NEW YORK (UPI) -- U.S. movies producers, distributors and exhibitors have agreed on a rating system which will exclude children under 16 from pictures considered unsuitable for their age group.
The system will divide movies into four categories: G, open to anyone; M, recommended for mature audiences but children may go; R, children under 16 admitted only if accompanied by an adult, and X, children under 16 not admitted under any circumstances.
The United States is the last major Western nation to adopt such a system, and one of the few in which it is to be administered by private interests rather than the government.
It was not certain immediately whether the ratings will satisfy such organizations as the National Catholic Office for Motion Pictures, which had warned that it would press for government classification of films if the industry failed to act.
The new plan was announced jointly at a news conference Monday by Jack J. Valenti, president of the Motion Picture Association of America; Louis Nizer, the association's general counsel; Munio Podhorzer, a director of the International Film Importers and Distributors of America, and Julian S. Rifkin, president of the National Association of Theater Owners. Valenti's organization, representing major U.S. producer-distributors, and Podhorzer's association, representing distributors of foreign films, between them cover all but a small percentage of the films released in this country.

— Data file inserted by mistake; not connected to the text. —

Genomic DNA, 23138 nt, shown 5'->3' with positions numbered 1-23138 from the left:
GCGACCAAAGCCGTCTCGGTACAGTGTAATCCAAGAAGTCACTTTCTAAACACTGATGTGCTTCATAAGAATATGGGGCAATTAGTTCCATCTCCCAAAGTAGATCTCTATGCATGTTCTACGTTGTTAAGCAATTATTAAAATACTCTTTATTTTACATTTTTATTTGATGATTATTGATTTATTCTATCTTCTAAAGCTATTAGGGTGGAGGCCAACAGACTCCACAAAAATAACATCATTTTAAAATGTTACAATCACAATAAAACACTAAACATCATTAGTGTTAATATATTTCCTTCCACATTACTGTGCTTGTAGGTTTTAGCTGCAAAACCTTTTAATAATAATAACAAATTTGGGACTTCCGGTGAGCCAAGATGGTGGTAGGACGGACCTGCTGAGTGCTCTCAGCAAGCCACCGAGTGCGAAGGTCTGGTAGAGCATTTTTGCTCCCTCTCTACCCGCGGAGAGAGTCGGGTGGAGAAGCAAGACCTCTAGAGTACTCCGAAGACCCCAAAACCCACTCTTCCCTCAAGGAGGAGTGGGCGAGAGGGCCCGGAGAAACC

Rifkin's group represents an estimated 10,000 of the nation's 13,000 movie theaters. Enforcement of the rating plan will depend largely on the cooperation of theater owners and managers. Valenti estimated that the three organizations among them handle about 95 per cent of U.S. movie business.